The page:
Matt Alder: That speaks well to the second point that I was going to make, which was about hiring manager time. Now, it’s something that you mentioned as we were talking through that. I mean, is that quantifiable in terms of the effect on the business if hiring managers are constantly having to arrange interviews, do interviews, find people, deal with cancellations, all those things?
Josh: Yeah, I think it’s a critical one for us because I think there are two really important points here. One is our manager operates as our recruiter, that’s one. Two, they’re doing that when they’re understaffed. I think that’s really critical because when it’s understaffed, back to what we were previously talking about, it’s when we see turnover rates start to spike. We see that in crew or team member positions, but we actually also see it in manager positions. The reason we see it is because a typical manager of a location, I can’t help but think about retail and restaurants here. They’re kind of superheroes. They’re running the business, they’re putting out fires with customers, they’re keeping the restaurant clean, they’re training staff. Then when they’re understaffed, they’re also having to operate a business that is short staff, that needs help, that is strained, that customers potentially are getting more incorrect orders, slower ticket times, so they need to resolve.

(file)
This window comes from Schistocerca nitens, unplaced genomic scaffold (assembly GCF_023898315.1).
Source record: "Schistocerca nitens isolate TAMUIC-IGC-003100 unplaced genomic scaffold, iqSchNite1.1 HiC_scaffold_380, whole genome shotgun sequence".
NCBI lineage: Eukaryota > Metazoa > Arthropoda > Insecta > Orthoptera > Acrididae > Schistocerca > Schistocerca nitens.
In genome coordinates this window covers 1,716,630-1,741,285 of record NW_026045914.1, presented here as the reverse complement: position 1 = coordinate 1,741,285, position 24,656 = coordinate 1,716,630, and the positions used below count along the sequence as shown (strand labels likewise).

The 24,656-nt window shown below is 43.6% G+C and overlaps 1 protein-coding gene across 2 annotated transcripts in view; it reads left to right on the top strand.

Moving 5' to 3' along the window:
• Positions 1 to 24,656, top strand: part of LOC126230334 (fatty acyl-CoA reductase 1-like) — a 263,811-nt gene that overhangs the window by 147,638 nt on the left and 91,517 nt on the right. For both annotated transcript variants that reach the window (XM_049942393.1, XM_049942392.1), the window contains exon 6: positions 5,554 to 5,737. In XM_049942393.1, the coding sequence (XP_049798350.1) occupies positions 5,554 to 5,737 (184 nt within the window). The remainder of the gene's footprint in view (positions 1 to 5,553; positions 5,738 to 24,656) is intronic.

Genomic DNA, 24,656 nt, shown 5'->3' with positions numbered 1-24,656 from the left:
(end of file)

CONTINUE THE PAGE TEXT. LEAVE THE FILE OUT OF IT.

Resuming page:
Then we’re asking them to recruit and hire, oftentimes with a clunky system and a clunky process. So, where we’re at, where we now start to have this commercial grade technology that is automating and that’s a big part for Paradox, where we’ve been able to be this market leader. I think the genius of our CEO was really leaning into automation early on. So, we could get really great at it is, how do we get these managers to spend more time with their people and customers and less time with software? So, automate just about everything up until the point of the interview and then just about everything afterwards. You can toggle on what you want them involved with, but that’s ending up saving them these five plus hours, which to your question, I’m like, “Is that valuable?” It’s like, “Oh my goodness, it’s valuable.”
Not only is that valuable even in a moment where you are staffed because I would much rather than spend time looking at sales, overseeing the operations of the business, training up team members, giving kudos to the team members, interacting with customers. I would much rather that. Let alone in the moment when we’re understaffed, where we’re asking them to plug even more holes, in that time, I’m desperate to have them on the floor. I’m desperate to have them shielding maybe some of our teenage workforce from angry customer or a dissatisfied customer, or making sure that sales are still flowing even though we are short staff. That is such a valuable thing. So, is it quantifiable? I think it’s quantifiable in a couple of different ways.